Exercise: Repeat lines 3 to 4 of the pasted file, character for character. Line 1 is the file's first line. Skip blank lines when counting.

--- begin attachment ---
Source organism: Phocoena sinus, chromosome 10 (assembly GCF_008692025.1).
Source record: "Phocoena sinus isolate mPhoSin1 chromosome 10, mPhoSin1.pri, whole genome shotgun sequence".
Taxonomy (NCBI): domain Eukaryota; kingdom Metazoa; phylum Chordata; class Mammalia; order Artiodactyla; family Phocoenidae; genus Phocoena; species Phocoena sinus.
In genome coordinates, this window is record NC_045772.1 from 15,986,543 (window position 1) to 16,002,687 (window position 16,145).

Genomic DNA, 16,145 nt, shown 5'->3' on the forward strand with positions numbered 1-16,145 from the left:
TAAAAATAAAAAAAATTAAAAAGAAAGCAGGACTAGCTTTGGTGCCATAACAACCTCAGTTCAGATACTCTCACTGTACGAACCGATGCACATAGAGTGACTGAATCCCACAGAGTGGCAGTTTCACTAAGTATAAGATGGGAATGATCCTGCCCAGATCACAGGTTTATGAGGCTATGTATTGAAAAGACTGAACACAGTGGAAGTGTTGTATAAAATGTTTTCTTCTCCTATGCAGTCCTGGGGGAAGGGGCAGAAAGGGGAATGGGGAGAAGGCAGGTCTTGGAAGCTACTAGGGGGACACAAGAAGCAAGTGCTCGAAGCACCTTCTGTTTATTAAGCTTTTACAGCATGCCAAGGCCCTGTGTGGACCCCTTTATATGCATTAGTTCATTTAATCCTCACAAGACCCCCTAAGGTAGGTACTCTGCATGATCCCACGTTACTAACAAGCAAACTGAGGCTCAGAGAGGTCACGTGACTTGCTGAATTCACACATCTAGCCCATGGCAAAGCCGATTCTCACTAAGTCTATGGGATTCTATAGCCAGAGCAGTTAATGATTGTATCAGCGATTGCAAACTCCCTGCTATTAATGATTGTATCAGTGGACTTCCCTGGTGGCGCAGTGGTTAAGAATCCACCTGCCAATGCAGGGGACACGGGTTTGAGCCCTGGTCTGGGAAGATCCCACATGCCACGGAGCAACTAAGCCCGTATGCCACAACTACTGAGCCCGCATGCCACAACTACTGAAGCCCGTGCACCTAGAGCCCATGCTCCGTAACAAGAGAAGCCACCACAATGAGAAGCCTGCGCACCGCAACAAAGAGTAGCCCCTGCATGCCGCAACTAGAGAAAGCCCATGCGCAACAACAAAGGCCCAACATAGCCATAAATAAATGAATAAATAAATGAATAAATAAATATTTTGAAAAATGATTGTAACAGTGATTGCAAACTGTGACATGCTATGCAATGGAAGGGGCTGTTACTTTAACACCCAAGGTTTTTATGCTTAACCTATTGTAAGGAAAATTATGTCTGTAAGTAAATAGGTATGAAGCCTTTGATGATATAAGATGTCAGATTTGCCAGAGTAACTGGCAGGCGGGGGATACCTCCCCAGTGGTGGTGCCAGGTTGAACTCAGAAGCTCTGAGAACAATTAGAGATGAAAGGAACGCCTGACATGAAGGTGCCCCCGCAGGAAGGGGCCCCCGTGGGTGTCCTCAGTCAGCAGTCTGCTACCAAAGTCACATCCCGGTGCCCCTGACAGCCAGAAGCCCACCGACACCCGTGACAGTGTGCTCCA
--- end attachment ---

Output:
Taxonomy (NCBI): domain Eukaryota; kingdom Metazoa; phylum Chordata; class Mammalia; order Artiodactyla; family Phocoenidae; genus Phocoena; species Phocoena sinus.
In genome coordinates, this window is record NC_045772.1 from 15,986,543 (window position 1) to 16,002,687 (window position 16,145).